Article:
Panic buying was seen in most parts of the Klang Valley today after Malaysia saw a drastic spike in cases since last Saturday when the tally surged from 242 to 428 in just 24 hours.
While the shortage of hand sanitisers in the country has yet to be reported, Europe and the United States have been suffering from depleting stocks of the alcohol-based disinfectant over the past couple of weeks.
KUALA LUMPUR – March 16, 2020: Should you worry for your life if hand sanitisers are all sold out due to a Covid-19 panic buying? Well, if soaps are still around then experts say you need to fret not.
Infectious disease expert Dr Ying-Ru Jacqueline Lo of the World Health Organisation says that soap, when combined with water, is effective in ridding viruses.
“Washing your hands with soap and water is very effective as doing so inactivates and removes viruses in the same way that it removes dirt from skin,” said Lo.
Hand sanitiser is essentially a liquid or gel disinfectant that is used to kill off bacteria and viruses on the hands. It comes in two types: alcohol-based and alcohol-free.
While the popularity of hand sanitisers has soared amidst the viral pandemic, Perlis-based general practitioner Dr. Nur Syuhada Zulkifli, like Lo, insists that maintaining good hygiene is most important in warding off Covid-19.
“It is not necessity for us to use hand sanitisers to clean our hands. But using hand sanitiser is indeed an easier and more convenient way to do so, especially where there is no soap or water,” said Nur Syuhada.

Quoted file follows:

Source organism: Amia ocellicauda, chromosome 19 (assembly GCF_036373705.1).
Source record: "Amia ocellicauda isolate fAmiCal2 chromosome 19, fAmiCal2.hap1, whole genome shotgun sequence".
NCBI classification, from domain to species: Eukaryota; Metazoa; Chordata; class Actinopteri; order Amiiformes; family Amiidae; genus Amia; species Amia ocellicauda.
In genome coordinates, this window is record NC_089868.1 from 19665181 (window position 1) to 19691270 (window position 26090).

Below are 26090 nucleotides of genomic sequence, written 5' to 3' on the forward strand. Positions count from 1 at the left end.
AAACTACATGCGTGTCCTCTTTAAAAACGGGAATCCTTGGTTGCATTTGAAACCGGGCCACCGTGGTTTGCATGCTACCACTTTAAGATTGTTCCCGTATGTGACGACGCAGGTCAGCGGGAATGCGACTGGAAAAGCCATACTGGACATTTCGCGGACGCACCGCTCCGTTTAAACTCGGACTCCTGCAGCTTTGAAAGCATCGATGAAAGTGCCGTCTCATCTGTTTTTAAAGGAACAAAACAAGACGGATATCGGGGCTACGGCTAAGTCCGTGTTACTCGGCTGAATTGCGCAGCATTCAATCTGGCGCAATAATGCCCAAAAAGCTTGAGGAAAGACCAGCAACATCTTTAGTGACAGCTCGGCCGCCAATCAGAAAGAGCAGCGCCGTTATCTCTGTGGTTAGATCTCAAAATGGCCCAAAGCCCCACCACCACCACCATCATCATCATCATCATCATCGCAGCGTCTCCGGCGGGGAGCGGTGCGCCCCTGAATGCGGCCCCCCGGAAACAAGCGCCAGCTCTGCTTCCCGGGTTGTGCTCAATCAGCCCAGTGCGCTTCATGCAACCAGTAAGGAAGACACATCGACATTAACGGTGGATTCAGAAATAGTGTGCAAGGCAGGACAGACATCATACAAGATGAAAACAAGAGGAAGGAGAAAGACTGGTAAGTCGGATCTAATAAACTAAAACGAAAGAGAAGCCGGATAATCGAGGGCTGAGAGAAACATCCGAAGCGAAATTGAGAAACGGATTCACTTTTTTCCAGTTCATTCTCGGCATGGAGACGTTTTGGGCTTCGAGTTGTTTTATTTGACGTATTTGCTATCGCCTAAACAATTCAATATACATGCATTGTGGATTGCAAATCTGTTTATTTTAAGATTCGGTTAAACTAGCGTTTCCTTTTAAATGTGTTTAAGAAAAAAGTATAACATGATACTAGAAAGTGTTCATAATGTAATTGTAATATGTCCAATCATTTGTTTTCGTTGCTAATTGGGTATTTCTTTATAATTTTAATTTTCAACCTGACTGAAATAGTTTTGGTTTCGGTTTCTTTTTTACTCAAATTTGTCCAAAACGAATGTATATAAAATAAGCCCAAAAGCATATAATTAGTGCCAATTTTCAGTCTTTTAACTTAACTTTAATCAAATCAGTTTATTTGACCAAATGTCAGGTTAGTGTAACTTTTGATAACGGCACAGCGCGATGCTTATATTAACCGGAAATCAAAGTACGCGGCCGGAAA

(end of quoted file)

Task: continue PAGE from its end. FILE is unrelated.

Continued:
The importance of soap is highlighted in WHO’s laboratory safety guideline related to clinical testing of patients infected with Covid-19 in which thoroughly washing hands with soap and warm running water is classified as the best practice.
How soap — one of the most everyday, mundane of household items – becomes one of the most effective tools in the fight against Covid-19 was explained by a chemistry professor on Twitter.
In his thread, Chemistry professor Palili Thordarson from the University of New South Wales pointed out that soap has a fat-like compound called amphiphiles that can dissolve the protective coating of viruses.
Soap dissolves the fat membrane and the virus falls apart like a house of cards and “dies”, or rather, we should say it becomes inactive.
“Water alone is not very effective in washing the virus off our hands. Alcohol based products work better. But nothing beats soap – the virus detaches from the skin and falls apart very readily in soapy water,” says Thordarson.